Tags: opioid | crisis | fentanyl | border security

Opioid Crisis Driven by Weak Border Security

Opioid Crisis Driven by Weak Border Security
U.S. Sen. Tom Cotton (R-AR) (C) holds up a salt shaker with an amount of powder that he said approximates a volume of fentanyl that could kill thousands of people during a news conference with Sens. Lindsey Graham (R-SC) (L) and John Kennedy (R-LA) in the U.S. Capitol March 22, 2018, in Washington, D.C. (Chip Somodevilla/Getty Images)

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Tuesday, 11 December 2018 03:55 PM Current | Bio | Archive

The Trump administration declared the opioid epidemic a “national health emergency” in October 2017.

This was a good beginning, but only just a beginning. That’s because there is only so much the Executive Branch can do without laws created and passed via the Legislative Branch. Otherwise, there’s no shortage of people within the Judicial Branch to throw up roadblocks to whatever the Executive Branch declares. Sound familiar? In sum, Congress must act — and fast — before countless more tens of thousands senselessly die across the 50 states.

My former colleagues in Congress and those who have joined since I left must start by recognizing that the opioid crisis is driven by weak border security.

The gravamen of the problem is in the illegal importation of fake prescription drugs and heroine — not prescription drug abuse at home. This smuggling of illegal substances is crippling our future. When compounded with our home-grown meth problem, illegal drug use is a problem of the first magnitude, and not one of tertiary importance. In 2017 alone, over 72,000 Americans died of drug overdoses according to the Center for Disease Control (CDC). Each and every one: a son or a daughter, countless brothers and sisters, even perhaps too many moms and dads to count.

The opioid crisis is hiding from public understanding in the shadow of this misperception.

The crux of the problem is the smuggling of illegal heroine and the “legal” drugs which are illicitly copied and manufactured in China and other places. These illegal versions are then smuggled into the United States by the Mexican drug cartels and sold in the United States at enormous profits.

The Director of Health Law and Policy for the National Center on Addiction and Substance Abuse, Emily Feinstein, argues that heroin has become the gateway drug for fentanyl. Fentanyl is fifty times more potent than heroin.

Quoted in Healthday, Feinstein stated, "Synthetics are cheaper than heroin to make, and we're seeing them flood the United States. Drug dealers are cutting heroin with these synthetic drugs because it's cheaper, and it actually makes the drug more potent. If you don't know the heroin you're using is being cut, the normal dose you usually take becomes deadly."

According to the CDC, overdose deaths from fentanyl and other opioids have quadrupled since 1999, including more than a half-million deaths between 1999 and 2015. That’s a rate of 91 Americans dying every day. The problem is even worse today.

Recently, the Council of Economic Advisers attempted to quantify the total societal costs of opioid overdose. It concluded that the true cost to society is close to $504 billion, with 15 percent of the total from nonfatal and 85 percent from fatal overdoses, representing 2.8 percent of the 2015 U.S. gross domestic product.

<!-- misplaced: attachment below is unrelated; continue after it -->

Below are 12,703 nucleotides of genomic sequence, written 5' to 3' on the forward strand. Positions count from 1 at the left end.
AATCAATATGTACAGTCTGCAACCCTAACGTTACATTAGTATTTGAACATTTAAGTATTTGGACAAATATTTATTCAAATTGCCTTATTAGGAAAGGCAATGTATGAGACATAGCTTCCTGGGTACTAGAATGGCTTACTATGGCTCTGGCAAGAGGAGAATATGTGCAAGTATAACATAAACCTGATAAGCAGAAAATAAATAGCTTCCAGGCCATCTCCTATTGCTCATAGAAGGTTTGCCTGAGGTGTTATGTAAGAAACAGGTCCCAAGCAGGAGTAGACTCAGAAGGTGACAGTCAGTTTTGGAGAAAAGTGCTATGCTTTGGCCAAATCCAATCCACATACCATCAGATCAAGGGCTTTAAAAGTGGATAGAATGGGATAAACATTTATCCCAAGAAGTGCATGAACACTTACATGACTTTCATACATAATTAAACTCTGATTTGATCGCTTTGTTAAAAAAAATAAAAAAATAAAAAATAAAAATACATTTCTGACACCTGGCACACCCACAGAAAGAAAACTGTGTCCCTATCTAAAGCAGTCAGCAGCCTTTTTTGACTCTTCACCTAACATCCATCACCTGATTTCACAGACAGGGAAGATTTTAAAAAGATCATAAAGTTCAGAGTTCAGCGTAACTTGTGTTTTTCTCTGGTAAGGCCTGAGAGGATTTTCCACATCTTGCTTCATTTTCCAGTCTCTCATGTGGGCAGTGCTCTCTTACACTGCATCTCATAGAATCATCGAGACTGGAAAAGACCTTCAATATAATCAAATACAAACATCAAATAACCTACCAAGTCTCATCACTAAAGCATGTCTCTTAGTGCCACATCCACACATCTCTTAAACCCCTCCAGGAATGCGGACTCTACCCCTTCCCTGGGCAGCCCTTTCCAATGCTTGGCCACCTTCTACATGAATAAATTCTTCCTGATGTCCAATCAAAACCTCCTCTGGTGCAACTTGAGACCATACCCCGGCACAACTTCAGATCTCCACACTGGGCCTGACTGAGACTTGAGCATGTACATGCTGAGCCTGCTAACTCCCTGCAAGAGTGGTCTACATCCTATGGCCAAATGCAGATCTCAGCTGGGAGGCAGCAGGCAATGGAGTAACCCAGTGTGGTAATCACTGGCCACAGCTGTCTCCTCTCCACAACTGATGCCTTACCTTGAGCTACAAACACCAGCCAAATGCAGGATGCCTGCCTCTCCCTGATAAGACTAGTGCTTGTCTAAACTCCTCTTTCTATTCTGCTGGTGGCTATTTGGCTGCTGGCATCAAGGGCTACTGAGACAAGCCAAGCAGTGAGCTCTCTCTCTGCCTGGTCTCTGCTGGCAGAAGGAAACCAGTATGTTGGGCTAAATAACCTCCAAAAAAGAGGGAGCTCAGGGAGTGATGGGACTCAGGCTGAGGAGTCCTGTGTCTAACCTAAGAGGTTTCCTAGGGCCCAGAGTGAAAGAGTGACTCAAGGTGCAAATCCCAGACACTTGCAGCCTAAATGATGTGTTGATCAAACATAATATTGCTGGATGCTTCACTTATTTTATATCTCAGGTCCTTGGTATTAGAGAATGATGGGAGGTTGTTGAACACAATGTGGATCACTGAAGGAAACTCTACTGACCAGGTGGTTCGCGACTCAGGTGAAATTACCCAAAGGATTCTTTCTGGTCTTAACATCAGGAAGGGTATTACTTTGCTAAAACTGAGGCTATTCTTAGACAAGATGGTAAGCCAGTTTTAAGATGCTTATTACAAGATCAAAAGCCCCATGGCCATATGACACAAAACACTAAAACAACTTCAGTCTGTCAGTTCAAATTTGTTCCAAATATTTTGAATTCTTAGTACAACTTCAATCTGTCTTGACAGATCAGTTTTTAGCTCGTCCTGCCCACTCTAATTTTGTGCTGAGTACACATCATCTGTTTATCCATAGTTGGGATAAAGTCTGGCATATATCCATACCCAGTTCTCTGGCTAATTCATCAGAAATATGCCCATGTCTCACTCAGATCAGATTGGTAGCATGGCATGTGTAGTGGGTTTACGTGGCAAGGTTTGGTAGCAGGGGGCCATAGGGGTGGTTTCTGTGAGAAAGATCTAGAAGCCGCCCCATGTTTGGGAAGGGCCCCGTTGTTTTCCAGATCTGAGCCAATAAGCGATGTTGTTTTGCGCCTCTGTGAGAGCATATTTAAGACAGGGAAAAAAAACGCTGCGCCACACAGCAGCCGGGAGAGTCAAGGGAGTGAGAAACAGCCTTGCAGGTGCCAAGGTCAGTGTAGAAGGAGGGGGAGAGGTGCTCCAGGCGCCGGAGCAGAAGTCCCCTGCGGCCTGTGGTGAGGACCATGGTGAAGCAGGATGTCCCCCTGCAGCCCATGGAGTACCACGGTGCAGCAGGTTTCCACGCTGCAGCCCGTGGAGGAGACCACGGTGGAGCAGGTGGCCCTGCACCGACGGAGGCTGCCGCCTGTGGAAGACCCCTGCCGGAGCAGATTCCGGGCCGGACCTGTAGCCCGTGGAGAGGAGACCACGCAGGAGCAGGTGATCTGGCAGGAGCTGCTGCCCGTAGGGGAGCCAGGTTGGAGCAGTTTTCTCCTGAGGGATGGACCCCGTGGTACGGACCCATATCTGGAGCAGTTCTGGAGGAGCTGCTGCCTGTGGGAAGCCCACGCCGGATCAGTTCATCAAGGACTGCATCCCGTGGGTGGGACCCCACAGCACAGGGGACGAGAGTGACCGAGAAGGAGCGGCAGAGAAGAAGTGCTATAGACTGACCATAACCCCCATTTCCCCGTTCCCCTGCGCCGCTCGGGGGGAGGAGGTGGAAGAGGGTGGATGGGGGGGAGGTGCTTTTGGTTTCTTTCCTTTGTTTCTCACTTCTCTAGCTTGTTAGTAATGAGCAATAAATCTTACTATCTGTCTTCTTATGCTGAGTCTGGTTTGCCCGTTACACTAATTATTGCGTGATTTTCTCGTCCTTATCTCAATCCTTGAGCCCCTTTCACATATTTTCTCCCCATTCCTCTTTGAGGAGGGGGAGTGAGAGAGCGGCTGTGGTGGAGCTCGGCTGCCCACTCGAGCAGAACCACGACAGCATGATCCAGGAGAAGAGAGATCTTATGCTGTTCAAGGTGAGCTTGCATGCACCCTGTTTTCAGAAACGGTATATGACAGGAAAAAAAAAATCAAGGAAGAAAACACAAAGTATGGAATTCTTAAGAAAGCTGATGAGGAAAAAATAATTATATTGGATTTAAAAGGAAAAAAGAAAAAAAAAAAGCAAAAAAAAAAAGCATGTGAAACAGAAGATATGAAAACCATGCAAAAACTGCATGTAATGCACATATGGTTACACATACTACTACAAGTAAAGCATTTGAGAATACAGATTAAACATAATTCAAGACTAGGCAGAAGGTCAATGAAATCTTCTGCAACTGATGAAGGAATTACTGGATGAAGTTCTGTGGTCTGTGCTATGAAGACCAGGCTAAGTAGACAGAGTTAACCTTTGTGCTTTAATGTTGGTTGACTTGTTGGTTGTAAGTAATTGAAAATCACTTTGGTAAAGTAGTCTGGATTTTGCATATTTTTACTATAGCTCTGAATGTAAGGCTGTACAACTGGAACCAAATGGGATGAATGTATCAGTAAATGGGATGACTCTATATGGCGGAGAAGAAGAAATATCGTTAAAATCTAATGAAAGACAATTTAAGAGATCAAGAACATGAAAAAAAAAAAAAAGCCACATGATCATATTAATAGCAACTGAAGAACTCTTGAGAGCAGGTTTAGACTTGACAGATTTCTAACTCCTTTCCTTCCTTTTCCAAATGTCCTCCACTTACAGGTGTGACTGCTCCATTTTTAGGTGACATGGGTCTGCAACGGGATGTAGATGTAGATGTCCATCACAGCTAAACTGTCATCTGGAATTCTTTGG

Earlier this year, the journal Pediatrics published a new study of opioids in children finding among other important fact that opioid overdoses in children nearly doubled during the past decade.

A problem of this size cannot go without Congressional action much longer.

Controlling our borders better must be a big part of the solution. Perhaps this crisis will break the ideological logjam in Congress and start us on the path to a bipartisan comprehensive immigration reform bill.

Perhaps, if Democrats in the House want to reach a budget compromise or start the discussion about immigration legislation with the Senate and the president, the epidemic of opioids may be the key. They might offer to fund the wall and an assortment of other border enhancements aimed at stopping the opioid inflow from Mexico. They may insist that the wall be built and re-designed towards that end.

By this, they will take “the Wall” out of the immigration argument by making it a part of the opioid crisis. This may lead to all manner of compromise on the hard issues surrounding border protection and comprehensive immigration reform and that would be great, but in any event, Congress must act on the opioid crisis and it must act this year.

The two subjects are immediately related and we can wait no longer for a solution simply because the politics are hard. In whatever form it takes, Congressional action is required to meet the opioid crisis effectively.

Michael Patrick Flanagan represented the 5th District of Illinois in the historic 104th Congress. Prior to his Congressional Service, Michael was commissioned in the United States Army Field Artillery. Michael and his firm, Flanagan Consulting LLC, have represented both large and small corporations, organizations, and associations. In 2009, Michael entered public service again with the United States Department of State in Iraq as the Senior Rule of Law Advisor on the Maysan Provincial Reconstruction Team (PRT) in Maysan, Iraq. For more of his reports — Click Here Now.

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MichaelFlanagan
The Trump administration declared the opioid epidemic a “national health emergency” in October 2017.
opioid, crisis, fentanyl, border security
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2018-55-11
Tuesday, 11 December 2018 03:55 PM
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